119 Years of Trust Fact File THE TRIBUNE
Saturday Plus
Saturday, November 13, 1999
For children



Tenzing Norgay
By Illa Vij

TENZING Norgay, also called Khumjung Bhutia, was the first Indian to scale Mount Everest and was awarded the Padma Bhushan in 1959.

Tenzing Norgay, called Namgyal Wagundi as a child, was born in May, 1914, in Sola Khumbu, Nepal. His family was poor and deeply religious-minded. They were followers of Buddhism. As a child, Tenzing loved animals and was greatly interested in climbing hills and mountains. As he grew, his love for mountaineering increased and that’s what ultimately brought him fame and prosperity. He was the eleventh of the thirteen children in his family. He studied in a monastery and was to became a lama. One day when a lama scolded him, Tenzing ran back home and never returned to the monastery. He made friends with sherpas and heard stories of the various expeditions which were being carried out between 1922 and 1924. Tenzing also helped his father in the fields and looked after the farm animals.

Till the age of 18 years, Tenzing lived with his family and then moved to Darjeeling. By the age of 21 years, he began working as a sherpa. He joined the expedition to scale Mount Everest, headed by Eric Shipton. His dream of reaching the peak remained unfulfilled because they had to return after reaching North Col (a pass in the mountain range), at a height of 22,000 feet. With this expedition, Tenzing gained valuable experience, which helped him later in life. He learnt the use of mountaineering equipment, sleeping bags etc. He also learnt how to make decision regarding taking breaks, changing routes, and choosing safer routes. He even learned to cope with the stress and strain at great heights.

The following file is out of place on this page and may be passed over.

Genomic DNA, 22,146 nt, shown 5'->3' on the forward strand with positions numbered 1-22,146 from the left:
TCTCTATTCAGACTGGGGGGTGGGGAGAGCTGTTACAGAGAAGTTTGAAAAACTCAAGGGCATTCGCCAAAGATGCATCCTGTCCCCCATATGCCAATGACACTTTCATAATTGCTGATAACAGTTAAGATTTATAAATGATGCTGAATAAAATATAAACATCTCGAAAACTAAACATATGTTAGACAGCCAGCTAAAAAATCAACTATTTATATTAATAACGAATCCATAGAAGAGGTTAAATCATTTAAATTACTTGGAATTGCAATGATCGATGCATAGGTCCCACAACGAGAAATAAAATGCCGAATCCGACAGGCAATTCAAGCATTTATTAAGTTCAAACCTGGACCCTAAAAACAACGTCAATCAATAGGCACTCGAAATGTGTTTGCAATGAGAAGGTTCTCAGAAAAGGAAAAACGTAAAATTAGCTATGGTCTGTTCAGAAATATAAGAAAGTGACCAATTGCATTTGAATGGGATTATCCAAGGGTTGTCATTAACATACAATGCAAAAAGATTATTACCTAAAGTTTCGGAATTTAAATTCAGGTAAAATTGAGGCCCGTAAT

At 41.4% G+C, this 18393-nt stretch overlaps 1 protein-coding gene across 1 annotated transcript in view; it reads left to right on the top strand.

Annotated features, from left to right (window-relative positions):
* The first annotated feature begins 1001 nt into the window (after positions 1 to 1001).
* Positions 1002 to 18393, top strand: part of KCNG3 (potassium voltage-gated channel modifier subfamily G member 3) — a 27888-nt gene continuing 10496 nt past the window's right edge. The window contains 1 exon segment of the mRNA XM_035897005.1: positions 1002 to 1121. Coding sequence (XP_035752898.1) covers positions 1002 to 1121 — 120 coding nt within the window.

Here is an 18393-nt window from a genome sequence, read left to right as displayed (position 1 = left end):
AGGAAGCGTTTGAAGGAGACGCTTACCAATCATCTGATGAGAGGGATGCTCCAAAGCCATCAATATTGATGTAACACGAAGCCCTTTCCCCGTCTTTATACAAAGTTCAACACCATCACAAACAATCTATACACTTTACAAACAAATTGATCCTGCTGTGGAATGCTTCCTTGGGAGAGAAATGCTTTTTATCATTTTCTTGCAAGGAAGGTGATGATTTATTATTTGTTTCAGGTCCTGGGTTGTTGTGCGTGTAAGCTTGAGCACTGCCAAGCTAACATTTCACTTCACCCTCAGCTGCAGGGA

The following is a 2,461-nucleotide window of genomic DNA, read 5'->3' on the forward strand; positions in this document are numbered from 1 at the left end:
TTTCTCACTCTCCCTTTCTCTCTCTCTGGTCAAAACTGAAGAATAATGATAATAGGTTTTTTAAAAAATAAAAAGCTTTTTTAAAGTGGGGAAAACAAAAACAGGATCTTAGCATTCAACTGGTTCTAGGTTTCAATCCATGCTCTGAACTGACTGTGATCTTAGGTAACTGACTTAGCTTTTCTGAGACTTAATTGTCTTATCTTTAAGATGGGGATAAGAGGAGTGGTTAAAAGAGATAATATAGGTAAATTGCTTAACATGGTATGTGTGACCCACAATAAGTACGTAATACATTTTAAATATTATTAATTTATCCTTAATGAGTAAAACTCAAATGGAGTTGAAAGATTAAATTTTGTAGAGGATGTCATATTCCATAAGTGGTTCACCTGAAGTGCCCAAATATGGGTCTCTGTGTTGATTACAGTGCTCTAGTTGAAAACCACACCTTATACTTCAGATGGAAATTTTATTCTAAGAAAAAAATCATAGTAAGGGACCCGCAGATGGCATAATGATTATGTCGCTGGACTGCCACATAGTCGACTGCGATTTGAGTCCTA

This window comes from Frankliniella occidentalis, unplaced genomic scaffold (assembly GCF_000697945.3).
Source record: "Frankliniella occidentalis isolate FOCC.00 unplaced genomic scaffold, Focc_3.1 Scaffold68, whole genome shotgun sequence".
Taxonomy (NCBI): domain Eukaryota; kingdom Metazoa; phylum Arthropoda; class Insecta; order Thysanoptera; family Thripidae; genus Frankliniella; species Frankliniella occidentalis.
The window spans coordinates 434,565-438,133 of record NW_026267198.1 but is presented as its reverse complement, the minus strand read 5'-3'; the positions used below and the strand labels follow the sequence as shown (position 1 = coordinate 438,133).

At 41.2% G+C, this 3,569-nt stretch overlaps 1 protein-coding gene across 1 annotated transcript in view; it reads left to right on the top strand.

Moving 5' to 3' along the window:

Tenzing joined another expedition in 1932 and then another one in 1935. In 1938 under the guidance of Tilman, he reached the height of 27,000 feet. Bad weather compelled them to return. Unfortunately, in 1944 he lost his wife Dawa Phuti. In 1945, he remarried Ang Lahmu. In 1947, he made another attempt to climb the Everest from Tibet, but he did not succeed. He got yet another chance to climb the mountain in 1952. This time they scaled up to 28,250 feet. Finally in 1953, Colonel John Hunt headed a British expedition. Edmund Hillary, a New Zealander, was also with them.

The expedition started in March, 1953. Tenzing and Hillary did some wonderful teamwork. A camp was pitched at South Col, 300 feet below the mountain peak. Colonel Hunt, and sherpa made the first attempt but returned absolutely exhausted. Next Bourdillion and Evans reached the South summit, but could not make it to the peak. Next Hillary and Tenzing made their attempt. At 6.30 a.m., they left the camp, only to return successful. After a torturous climb, they stood on top of the Everest. They happily waved out in the air. Tenzing loosened the flags of the United Nations. Great Britain, Nepal and India — and together they fluttered over the Everest, a great moment for so many nations.

Tenzing’s daughter had given him a packet of sweets and a red and blue pencil, which he lay in the snow along with a small crucifix which Hillary had given him. A press reporter from England waited at the camp at South Col. As soon as Hillary and Tenzing reached South Col, the reporter rushed to the base camp to give the news out to the world. India, rather the entire world, rejoiced over their tremendous achievement.

Tenzing was awarded medals and also honoured by the King of Nepal. The United Press bought his stories and soon Tenzing became financially comfortable, but never proud. He was also appointed Director (training) of the Himalayan Mountaineering Institute, established by the Government of India. He was fondly called "Tiger of Snows" and will forever be remembered for his courage and determination.

He died in 1986.back

Home Image Map
| Good Motoring and You | Dream Analysis | Regional Vignettes |
Fact File | Roots | Crossword | Stamp Quiz | Stamped Impressions | Mail box |